Houses like these are at the center of a growing architectural and social movement that espouses living small.
Called a “tiny house,” these dwellings are built on trailer platforms. Typically, they’re between 100 and 130 square-feet, roughly the size of a covered wagon. “They aren’t toys or playhouses or aesthetic gestures.” “They aren’t shacks or cottages either,” for shacks don’t have kitchens and bathrooms, and a cottage is larger than a tiny house.
If you lived in one, you’d have no choice, but to curtail your consumption, for no reason other than that your floor area simply, wouldn’t allow it. You wouldn’t have a garage-size, LCD screen-fitted fridge because you couldn’t fit it in. Neither could you have an obelisk for a garbage can, for if you did, it’d look hideously out of place amid the pieces of lean and light furniture.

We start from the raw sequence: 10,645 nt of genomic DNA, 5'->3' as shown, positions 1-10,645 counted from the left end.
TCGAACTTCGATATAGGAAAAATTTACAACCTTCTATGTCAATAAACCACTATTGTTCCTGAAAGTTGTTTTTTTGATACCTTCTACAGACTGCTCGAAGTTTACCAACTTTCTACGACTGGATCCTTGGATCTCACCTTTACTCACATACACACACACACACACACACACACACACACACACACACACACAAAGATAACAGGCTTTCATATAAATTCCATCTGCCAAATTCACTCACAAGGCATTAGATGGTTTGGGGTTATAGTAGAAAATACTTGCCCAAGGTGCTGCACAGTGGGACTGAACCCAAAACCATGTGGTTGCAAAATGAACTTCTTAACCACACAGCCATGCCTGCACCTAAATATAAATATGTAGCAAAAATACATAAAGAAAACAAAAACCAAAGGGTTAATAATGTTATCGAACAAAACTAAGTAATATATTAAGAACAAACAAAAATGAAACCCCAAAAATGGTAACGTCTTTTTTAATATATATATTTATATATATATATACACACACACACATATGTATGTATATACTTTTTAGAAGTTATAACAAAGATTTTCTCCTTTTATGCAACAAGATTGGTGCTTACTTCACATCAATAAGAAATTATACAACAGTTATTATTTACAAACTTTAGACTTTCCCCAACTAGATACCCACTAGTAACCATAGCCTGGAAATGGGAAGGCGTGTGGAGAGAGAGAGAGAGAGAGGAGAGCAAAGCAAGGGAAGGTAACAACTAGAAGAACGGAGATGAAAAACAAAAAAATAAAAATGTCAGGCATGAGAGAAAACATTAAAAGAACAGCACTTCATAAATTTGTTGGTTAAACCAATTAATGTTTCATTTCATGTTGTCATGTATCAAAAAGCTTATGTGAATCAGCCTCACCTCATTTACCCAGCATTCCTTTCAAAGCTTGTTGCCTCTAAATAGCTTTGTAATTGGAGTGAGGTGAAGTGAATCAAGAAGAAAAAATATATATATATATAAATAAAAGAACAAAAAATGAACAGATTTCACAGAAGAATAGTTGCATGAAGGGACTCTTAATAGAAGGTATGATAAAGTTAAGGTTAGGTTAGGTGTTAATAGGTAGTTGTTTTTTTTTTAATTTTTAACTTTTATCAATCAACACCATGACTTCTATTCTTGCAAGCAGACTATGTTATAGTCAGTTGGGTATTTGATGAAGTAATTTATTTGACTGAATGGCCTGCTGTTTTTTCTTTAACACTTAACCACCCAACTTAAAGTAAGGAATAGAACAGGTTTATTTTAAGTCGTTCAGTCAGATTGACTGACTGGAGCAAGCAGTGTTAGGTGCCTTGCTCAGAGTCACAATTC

When you can’t store much or waste much, what can you do, but to buy less, cook less, eat less, and generate less trash. But isn’t that what this is all about? To shrink your carbon footprint.
h/t: THE NEW YORKER